In Scorsese’s Hollywood blockbuster, DiCaprio plays billionaire and aviation mogul Howard Hughes, tracking the Tinseltown magnate’s slide on the path to Shakespearean proportions of power-grubbing and greed. Hughes’ descent into obsessive-compulsive disorder, which would isolate those dearest to him, is painfully portrayed by the actor.
#3 The Revenant
DiCaprio’s portrayal in Alejandro G. Iárritu’s man-versus-nature epic is a savage yawp of performance, putting the star into pitiless circumstances in Calgary, Argentina, and the United States, as well as the intestines of a bear carcass. The actor isn’t renowned for physically challenging changes, but “The Revenant” allowed him to push himself as an actor to new heights while still exuding the type of manly confidence for which he’s always been known. He finally received his long-awaited Academy Award for Best Actor for his portrayal of a frontiersman suffering against the elements. As a riveting man-versus-nature journey, the film provided the ideal platform for DiCaprio’s environmentally responsible campaign, which he recognized in his Oscar acceptance speech.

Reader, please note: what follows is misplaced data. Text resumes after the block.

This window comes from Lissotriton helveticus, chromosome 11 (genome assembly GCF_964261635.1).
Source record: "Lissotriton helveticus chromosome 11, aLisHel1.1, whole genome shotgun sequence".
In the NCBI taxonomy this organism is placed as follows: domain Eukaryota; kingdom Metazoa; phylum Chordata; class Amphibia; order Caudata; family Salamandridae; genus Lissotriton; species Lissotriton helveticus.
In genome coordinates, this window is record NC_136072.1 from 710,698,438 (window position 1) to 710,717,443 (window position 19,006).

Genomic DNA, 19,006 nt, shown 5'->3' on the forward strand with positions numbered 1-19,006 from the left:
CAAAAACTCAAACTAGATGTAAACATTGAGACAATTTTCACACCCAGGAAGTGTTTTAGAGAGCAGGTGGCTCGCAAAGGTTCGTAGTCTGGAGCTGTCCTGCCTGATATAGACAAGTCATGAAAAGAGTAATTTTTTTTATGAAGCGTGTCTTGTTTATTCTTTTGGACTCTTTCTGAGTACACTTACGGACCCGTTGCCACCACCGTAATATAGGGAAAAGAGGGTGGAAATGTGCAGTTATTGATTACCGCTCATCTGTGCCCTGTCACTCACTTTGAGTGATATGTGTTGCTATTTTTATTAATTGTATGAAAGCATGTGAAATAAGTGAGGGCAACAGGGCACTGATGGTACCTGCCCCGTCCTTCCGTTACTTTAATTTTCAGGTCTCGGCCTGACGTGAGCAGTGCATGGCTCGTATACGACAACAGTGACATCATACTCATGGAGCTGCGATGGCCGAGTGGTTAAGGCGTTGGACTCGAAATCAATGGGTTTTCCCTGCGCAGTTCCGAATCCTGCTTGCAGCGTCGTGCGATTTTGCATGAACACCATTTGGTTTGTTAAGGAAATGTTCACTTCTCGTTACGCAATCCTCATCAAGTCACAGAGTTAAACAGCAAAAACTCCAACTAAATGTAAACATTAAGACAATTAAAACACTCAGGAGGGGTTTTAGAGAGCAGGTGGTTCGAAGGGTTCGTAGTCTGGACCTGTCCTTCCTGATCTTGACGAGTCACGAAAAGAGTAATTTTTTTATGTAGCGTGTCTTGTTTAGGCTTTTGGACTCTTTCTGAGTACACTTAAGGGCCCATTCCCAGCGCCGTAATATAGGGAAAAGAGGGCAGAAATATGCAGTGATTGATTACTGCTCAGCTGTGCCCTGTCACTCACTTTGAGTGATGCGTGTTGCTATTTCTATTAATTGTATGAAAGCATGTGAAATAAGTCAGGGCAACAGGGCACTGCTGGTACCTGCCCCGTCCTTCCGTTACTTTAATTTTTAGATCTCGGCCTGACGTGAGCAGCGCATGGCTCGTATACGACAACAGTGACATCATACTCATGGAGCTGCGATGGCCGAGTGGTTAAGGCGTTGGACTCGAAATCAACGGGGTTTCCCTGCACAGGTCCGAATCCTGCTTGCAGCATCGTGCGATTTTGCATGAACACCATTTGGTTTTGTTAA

#4 Django Unchained
DiCaprio’s desire to play the criminal was a risk, but he’s dedicated to portraying an unforgivable hideousness as beguiling Candyland slave owner “Monsieur” Calvin J. Candie in Quentin Tarantino’s revisionist slave narrative “Django Unchained” — so committed, in fact, that the actor gashed his hand open throughout a take and still stayed in character. In the following roles, DiCaprio avoided being typecast as the villain.
#5 Shutter Island